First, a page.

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An evaporator lawsuit

By Jim Taylor, Editor MACS ACtion Magazine
In California, plaintiff Kerry O’Shea has brought suit against Ford Motor Company, alleging that the company built and sold vehicles that  “are defective because defendant used an excessive amount of Nocolok flux in the design, manufacture and assembly of the air conditioner system evaporator cores, thereby creating an unreasonable health and safety risk …”
Mr. O’Shea’s attorneys have filed for the case to become a class action on behalf of owners of all Ford vehicles with affected evaporators. That is the matter presently before the court, and if the class is certified it would encompass approximately 3.5 million vehicles from 2000 through 2010 model years and cover almost every model line Ford sells in the U.S.
The eight-count lawsuit, filed in October, 2010, alleges that as early as 2001 Ford was aware of a condition in which white flakes would be blown from dash vents after a short period of A/C use. Several TSBs have been issued on the matter acknowledging “excessive amounts of brazing flux used in manufacturing” to be the source of the flakes.


According to the process described in the court document, the evaporators in question are plate-and-fin construction. The various components are welded using controlled atmosphere brazing (CAB).  Prior to brazing, a gap filler made of the flux (a fine white powder) and deionized water, is applied to joints and seams. The CAB process provides the final bonding and sealing. The Nocolok flux used in the process is made by Solvay corporation.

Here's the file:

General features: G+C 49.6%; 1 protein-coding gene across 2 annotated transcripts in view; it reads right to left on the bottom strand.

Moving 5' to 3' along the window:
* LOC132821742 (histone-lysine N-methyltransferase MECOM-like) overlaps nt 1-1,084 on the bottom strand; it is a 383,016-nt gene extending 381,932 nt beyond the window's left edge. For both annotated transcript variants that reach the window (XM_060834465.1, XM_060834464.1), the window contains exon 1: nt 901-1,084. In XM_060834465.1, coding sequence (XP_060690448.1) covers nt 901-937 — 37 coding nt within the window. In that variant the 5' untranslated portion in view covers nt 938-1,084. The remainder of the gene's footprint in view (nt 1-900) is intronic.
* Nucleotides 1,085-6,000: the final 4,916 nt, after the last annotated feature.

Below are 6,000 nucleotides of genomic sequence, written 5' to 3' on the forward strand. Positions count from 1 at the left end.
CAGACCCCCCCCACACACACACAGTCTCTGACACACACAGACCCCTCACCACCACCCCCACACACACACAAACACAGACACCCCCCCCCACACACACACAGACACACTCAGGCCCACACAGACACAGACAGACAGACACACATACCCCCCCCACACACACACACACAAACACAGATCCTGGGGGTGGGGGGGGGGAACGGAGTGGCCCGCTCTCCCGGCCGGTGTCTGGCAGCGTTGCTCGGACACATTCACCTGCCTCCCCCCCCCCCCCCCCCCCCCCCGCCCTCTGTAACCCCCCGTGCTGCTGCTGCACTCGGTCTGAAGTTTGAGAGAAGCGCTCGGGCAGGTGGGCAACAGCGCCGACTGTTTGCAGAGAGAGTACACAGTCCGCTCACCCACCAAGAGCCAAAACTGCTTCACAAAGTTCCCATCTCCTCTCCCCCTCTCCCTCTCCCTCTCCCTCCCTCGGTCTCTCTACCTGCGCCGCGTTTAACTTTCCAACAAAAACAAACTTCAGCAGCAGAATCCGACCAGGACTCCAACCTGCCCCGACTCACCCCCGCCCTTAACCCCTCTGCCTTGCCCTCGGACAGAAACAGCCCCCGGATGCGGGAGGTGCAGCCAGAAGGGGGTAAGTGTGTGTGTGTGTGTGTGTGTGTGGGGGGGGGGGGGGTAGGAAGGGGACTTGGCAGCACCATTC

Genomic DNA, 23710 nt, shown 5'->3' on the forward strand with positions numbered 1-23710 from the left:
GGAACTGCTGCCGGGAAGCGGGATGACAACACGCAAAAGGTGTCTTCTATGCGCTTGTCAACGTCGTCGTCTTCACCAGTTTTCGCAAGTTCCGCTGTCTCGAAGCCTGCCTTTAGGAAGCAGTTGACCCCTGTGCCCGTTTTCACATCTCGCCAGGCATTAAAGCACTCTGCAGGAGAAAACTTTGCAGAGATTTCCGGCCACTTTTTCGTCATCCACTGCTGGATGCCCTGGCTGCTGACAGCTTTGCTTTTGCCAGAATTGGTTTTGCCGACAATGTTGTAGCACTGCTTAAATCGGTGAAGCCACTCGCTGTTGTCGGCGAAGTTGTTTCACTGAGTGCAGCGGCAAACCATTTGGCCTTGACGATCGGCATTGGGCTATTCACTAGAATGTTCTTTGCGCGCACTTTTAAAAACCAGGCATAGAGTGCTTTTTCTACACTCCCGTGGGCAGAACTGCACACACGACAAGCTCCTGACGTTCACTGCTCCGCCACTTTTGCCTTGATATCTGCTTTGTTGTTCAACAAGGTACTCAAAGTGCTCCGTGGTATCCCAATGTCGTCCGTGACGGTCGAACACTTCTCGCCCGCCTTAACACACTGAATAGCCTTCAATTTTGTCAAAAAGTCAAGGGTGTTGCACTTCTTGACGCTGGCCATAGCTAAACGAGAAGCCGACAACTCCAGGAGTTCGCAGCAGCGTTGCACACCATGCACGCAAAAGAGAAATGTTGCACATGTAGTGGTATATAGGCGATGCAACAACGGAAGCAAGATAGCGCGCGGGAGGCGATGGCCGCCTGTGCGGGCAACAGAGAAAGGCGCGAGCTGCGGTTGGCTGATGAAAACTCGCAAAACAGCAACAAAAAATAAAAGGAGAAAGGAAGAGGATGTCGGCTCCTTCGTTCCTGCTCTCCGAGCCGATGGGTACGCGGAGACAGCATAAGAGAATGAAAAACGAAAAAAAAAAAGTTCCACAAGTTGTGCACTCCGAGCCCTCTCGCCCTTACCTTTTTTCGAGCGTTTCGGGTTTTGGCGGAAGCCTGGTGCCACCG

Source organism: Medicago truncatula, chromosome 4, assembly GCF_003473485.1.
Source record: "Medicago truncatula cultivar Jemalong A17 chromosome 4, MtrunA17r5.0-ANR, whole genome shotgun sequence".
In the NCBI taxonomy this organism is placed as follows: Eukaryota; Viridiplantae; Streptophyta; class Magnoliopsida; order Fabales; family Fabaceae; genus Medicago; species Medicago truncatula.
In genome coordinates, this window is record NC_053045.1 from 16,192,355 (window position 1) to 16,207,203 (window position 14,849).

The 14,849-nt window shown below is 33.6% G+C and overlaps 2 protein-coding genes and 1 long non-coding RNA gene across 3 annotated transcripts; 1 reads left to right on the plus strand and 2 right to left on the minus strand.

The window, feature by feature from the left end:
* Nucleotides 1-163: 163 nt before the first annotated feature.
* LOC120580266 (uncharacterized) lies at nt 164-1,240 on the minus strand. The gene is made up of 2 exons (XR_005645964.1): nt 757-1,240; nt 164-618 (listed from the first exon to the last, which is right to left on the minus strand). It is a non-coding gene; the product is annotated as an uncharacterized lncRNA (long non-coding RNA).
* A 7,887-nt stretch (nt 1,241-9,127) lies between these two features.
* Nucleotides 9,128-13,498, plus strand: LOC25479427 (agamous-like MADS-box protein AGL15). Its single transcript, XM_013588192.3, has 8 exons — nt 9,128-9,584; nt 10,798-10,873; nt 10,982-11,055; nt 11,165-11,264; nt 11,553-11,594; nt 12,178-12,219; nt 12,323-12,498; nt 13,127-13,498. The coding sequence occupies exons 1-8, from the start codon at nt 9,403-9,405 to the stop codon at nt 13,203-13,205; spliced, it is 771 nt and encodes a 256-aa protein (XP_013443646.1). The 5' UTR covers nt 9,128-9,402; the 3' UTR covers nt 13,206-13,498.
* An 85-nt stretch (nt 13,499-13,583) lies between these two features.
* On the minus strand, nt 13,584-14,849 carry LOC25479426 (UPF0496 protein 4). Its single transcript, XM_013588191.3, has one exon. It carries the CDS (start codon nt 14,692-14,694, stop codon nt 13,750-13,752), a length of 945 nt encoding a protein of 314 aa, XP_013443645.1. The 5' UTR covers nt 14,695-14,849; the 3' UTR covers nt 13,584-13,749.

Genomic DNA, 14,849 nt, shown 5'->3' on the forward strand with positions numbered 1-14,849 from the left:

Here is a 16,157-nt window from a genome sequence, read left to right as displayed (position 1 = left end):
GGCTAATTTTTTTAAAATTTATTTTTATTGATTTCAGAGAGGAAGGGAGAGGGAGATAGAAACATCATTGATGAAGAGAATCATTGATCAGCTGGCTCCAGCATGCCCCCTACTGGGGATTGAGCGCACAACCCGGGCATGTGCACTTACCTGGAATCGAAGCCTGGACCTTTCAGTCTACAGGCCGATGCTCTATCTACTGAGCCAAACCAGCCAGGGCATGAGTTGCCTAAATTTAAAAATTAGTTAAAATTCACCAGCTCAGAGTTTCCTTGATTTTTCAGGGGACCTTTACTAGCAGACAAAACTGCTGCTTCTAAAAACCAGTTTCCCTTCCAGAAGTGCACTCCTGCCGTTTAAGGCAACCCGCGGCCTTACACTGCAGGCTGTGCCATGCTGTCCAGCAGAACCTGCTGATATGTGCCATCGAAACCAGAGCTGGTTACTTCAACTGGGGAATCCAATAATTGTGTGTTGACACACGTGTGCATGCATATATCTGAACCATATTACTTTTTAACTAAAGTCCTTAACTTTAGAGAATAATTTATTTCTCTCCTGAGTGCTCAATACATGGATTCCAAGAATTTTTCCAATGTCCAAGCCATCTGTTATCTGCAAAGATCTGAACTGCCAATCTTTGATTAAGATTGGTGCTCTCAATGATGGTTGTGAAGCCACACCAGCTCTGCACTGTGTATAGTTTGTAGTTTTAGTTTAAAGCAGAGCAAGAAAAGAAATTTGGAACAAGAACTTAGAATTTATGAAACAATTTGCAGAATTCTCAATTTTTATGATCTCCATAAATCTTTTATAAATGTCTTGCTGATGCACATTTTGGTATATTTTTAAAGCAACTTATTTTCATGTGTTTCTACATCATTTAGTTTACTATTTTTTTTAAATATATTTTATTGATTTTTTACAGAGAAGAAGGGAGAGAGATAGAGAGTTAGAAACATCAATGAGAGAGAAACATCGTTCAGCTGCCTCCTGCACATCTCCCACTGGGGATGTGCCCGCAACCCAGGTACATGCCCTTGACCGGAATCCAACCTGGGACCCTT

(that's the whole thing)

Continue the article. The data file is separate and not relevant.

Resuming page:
The plaintiff states that Ford knowingly used excessive flux to assure proper internal sealing and that the resultant flakes are extremely hazardous to human health. The suit cites Sovay’s and Ford’s MSDS entries, plus proper-use instructions and safety notes in various TSBs.
According to the complaint, “exposure to and inhalation of the flux is extremely dangerous and can result in the development of several diseases and conditions including, but not necessarily limited to, a bone disease called osteofluorosis, chronic bronchitis, chronic pulmonary inflammation, chemical pneumonitis, as well as irritated mucous membranes, cough, sore throat, and nose bleeds.”
In its response to the suit, Ford denied all the substantial allegations by Mr. O’Shea and also stated its doubt “that any class or subclass can be appropriately certified in this case” because, among other reasons, not every vehicle experienced the problem and in other cases the corrections offered in the TSBs solved the problem.
This will be an interesting case to watch. Various (standard) motions to dismiss the case were denied, and a hearing on the motion for class certification will be held on July 25.

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